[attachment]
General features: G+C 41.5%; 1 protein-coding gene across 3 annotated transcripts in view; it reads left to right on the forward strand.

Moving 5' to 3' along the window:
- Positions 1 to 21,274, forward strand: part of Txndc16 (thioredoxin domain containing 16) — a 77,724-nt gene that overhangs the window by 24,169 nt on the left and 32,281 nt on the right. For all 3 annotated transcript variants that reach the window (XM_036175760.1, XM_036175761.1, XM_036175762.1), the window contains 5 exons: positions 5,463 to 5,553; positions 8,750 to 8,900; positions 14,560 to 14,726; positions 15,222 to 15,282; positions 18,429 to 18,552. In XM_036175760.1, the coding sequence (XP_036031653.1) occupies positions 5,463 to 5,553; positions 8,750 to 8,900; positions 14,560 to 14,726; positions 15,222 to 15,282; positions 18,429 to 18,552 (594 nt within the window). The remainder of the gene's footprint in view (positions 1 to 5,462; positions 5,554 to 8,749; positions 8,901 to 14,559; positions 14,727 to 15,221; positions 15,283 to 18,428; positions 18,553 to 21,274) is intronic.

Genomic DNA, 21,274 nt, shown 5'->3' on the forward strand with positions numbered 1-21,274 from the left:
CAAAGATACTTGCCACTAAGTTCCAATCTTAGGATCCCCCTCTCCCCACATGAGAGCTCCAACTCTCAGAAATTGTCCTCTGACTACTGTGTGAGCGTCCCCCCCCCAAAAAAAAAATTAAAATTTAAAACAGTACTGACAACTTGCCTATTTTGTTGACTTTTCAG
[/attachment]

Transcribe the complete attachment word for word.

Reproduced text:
General features: G+C 41.5%; 1 protein-coding gene across 3 annotated transcripts in view; it reads left to right on the forward strand.

Moving 5' to 3' along the window:
- Positions 1 to 21,274, forward strand: part of Txndc16 (thioredoxin domain containing 16) — a 77,724-nt gene that overhangs the window by 24,169 nt on the left and 32,281 nt on the right. For all 3 annotated transcript variants that reach the window (XM_036175760.1, XM_036175761.1, XM_036175762.1), the window contains 5 exons: positions 5,463 to 5,553; positions 8,750 to 8,900; positions 14,560 to 14,726; positions 15,222 to 15,282; positions 18,429 to 18,552. In XM_036175760.1, the coding sequence (XP_036031653.1) occupies positions 5,463 to 5,553; positions 8,750 to 8,900; positions 14,560 to 14,726; positions 15,222 to 15,282; positions 18,429 to 18,552 (594 nt within the window). The remainder of the gene's footprint in view (positions 1 to 5,462; positions 5,554 to 8,749; positions 8,901 to 14,559; positions 14,727 to 15,221; positions 15,283 to 18,428; positions 18,553 to 21,274) is intronic.

Genomic DNA, 21,274 nt, shown 5'->3' on the forward strand with positions numbered 1-21,274 from the left:
CAAAGATACTTGCCACTAAGTTCCAATCTTAGGATCCCCCTCTCCCCACATGAGAGCTCCAACTCTCAGAAATTGTCCTCTGACTACTGTGTGAGCGTCCCCCCCCCAAAAAAAAAATTAAAATTTAAAACAGTACTGACAACTTGCCTATTTTGTTGACTTTTCAG